Mr Morrison said the board was happy with the level of service from the council but wanted to make sure those levels were maintained.

Mosgiel Taieri Community Board chairman Bill Feather was concerned the council would continue to defer projects that were on the margins of a cost-benefit analysis.

''We understand the need to look at every dollar spent but it is worrying when key projects like the resurfacing of Riccarton Rd, which has budget of only about $100,000, ... has been continually deferred.''

Mr Feather said he was hopeful money would be made available for road improvements this year.

Kerbs and footpaths had been improved in the Saddle Hill community during the past year, but some areas still needed attention, Saddle Hill Community Board chairman Scott Weatherall said.

Drainage at Brighton Domain had been an issue for years and the board was looking at ways that did not solely rely on funding from the council to fix that, he said.

Strath Taieri Community Board chairman Barry Williams said the council usually served the community well, if not always fast.

It looked like the council had set aside money to improve George King Memorial Dr, which was one project that had been continuously deferred.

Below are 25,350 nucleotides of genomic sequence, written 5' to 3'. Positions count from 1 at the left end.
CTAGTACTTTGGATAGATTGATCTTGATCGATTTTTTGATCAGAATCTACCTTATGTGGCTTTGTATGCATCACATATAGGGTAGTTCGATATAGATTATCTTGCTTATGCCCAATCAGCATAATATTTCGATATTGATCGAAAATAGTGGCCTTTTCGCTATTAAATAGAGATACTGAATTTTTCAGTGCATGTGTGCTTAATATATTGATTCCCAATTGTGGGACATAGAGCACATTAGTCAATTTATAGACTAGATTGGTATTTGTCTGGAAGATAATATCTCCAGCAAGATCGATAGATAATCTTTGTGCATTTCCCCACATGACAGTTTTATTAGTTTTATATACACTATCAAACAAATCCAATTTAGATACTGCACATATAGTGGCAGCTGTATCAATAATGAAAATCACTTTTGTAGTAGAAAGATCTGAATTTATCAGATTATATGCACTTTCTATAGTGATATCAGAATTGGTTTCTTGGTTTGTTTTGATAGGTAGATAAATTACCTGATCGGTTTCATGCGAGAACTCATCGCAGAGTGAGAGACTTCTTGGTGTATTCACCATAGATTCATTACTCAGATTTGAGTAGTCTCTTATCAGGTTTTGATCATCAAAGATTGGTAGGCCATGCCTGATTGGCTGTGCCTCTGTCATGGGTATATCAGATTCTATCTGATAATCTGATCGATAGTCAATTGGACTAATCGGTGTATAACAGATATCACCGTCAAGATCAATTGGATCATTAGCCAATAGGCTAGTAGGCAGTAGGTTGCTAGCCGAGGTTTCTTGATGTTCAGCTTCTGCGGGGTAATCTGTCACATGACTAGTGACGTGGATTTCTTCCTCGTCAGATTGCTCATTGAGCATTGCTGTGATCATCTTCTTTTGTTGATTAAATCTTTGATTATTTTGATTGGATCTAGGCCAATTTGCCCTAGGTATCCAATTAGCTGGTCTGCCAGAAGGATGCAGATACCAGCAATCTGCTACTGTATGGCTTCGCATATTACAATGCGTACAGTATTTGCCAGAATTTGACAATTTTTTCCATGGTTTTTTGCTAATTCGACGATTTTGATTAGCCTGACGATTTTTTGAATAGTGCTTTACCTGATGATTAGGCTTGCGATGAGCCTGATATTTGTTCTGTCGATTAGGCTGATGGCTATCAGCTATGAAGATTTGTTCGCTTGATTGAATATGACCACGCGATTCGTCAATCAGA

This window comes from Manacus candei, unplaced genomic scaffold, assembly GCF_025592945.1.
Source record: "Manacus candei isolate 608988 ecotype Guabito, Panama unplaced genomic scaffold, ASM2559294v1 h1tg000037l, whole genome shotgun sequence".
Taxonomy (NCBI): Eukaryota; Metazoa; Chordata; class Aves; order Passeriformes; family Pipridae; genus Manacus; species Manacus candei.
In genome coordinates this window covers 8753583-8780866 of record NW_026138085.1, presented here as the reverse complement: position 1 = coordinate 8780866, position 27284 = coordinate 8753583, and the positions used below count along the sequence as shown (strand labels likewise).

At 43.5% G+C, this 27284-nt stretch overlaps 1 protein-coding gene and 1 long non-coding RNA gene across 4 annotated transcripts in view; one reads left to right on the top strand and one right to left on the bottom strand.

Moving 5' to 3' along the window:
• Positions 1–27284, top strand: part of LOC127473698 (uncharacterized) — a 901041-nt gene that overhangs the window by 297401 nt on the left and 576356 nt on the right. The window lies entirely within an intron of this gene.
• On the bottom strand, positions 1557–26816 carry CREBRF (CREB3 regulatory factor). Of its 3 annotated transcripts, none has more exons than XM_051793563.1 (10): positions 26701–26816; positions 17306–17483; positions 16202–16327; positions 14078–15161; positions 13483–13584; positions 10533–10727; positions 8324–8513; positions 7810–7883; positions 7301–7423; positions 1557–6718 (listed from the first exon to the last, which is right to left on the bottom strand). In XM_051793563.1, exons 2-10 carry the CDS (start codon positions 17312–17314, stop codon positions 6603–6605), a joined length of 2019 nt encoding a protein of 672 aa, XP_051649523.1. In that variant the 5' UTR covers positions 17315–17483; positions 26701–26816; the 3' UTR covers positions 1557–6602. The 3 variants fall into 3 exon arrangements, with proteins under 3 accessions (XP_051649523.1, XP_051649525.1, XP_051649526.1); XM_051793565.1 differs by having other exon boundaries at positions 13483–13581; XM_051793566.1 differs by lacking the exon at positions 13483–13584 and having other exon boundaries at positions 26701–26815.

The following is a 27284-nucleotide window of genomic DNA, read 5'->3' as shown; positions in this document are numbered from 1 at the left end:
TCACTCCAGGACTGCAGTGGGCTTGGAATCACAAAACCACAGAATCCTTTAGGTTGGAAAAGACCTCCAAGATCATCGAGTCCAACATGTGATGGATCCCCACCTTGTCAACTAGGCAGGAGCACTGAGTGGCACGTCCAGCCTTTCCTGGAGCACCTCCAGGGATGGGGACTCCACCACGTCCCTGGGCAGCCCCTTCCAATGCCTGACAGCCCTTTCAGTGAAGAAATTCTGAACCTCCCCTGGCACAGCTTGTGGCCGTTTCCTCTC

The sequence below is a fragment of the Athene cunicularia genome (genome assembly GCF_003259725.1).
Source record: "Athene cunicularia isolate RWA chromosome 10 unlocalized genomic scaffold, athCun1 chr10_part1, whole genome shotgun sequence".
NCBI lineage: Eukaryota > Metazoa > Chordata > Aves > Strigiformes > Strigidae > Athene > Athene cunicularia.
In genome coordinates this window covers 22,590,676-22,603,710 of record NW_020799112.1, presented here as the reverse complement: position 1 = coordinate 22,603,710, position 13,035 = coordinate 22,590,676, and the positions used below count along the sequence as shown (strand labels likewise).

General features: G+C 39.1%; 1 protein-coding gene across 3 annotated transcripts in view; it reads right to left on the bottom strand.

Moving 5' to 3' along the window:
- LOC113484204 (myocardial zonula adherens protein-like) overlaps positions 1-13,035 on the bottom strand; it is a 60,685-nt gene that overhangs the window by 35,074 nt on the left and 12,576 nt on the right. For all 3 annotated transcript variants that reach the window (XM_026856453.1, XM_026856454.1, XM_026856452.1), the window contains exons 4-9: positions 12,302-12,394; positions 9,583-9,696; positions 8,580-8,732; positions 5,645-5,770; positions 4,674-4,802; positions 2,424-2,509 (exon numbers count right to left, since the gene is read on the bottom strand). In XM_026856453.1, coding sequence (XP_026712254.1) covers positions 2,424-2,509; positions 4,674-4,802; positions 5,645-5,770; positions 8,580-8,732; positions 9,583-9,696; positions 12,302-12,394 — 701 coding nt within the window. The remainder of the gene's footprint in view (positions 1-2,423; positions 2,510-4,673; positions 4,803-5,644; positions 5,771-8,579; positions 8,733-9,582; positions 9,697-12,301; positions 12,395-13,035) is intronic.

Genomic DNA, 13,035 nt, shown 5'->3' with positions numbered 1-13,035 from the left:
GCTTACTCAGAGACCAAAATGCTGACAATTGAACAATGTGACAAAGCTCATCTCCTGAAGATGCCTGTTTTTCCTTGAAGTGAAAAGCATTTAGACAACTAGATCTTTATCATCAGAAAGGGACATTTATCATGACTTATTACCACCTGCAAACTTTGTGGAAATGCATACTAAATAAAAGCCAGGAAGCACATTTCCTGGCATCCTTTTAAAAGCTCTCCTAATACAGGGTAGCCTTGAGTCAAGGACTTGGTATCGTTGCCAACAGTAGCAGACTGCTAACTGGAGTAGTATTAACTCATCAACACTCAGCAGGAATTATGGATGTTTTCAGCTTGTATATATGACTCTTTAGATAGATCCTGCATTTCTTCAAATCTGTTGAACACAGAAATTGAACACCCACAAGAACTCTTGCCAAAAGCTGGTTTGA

It would cost about $100,000, Mr Williams said.


Major Dunedin City Council spending projects during the past three years.

- Tahuna wastewater treatment plant upgrades
- Forsyth Barr Stadium*
- ToituO tago Settlers Museum redevelopment* 
- Dunedin Centre and Town Hall redevelopment
- Regent Theatre upgrade*
- Blueskin Bay Library redevelopment*
- Logan Park redevelopment (Union St pavilion, cricket wickets, development of Sport Centre in the old art gallery building and moving Academy of Sport to stadium site, extension of the University Oval cricket ground)*
- State Highway 88 realignment*
- St Ronans Rd to Marion St and Vauxhall to Burns Point sections of the Portobello-Harington Point roadwidening.*

*Projects marked with an asterisk attracted external funding from sources such as the NZTA, central government and community fundraising.


- by Tim Miller

council thrift

While money normally should be available from council for small community board projects this appears at present not to be the case. 

The current council to its credit has a very strict buget due to over spending of previous councils.

This council is attempting to make these white elephant projects pay their way. It is unlikly that in the case of the stadium this will ever be possible.

One would expect the chair of this community board to understand the situation very well being closely related to an ex DCC councillor who supported / voted for the luxury project spending programme.

Other community board chairs seem to understand the situation. 

 

ODT/directory - Local Businesses

CompanyLocationBusiness Type
South Otago Town & Country ClubBalcluthaMembers Clubs
Whitestone CheeseOamaruWholesalers & Distributors
McIntyre EngineeringCromwellRetail Engineering
St Patricks SchoolDunedinSchools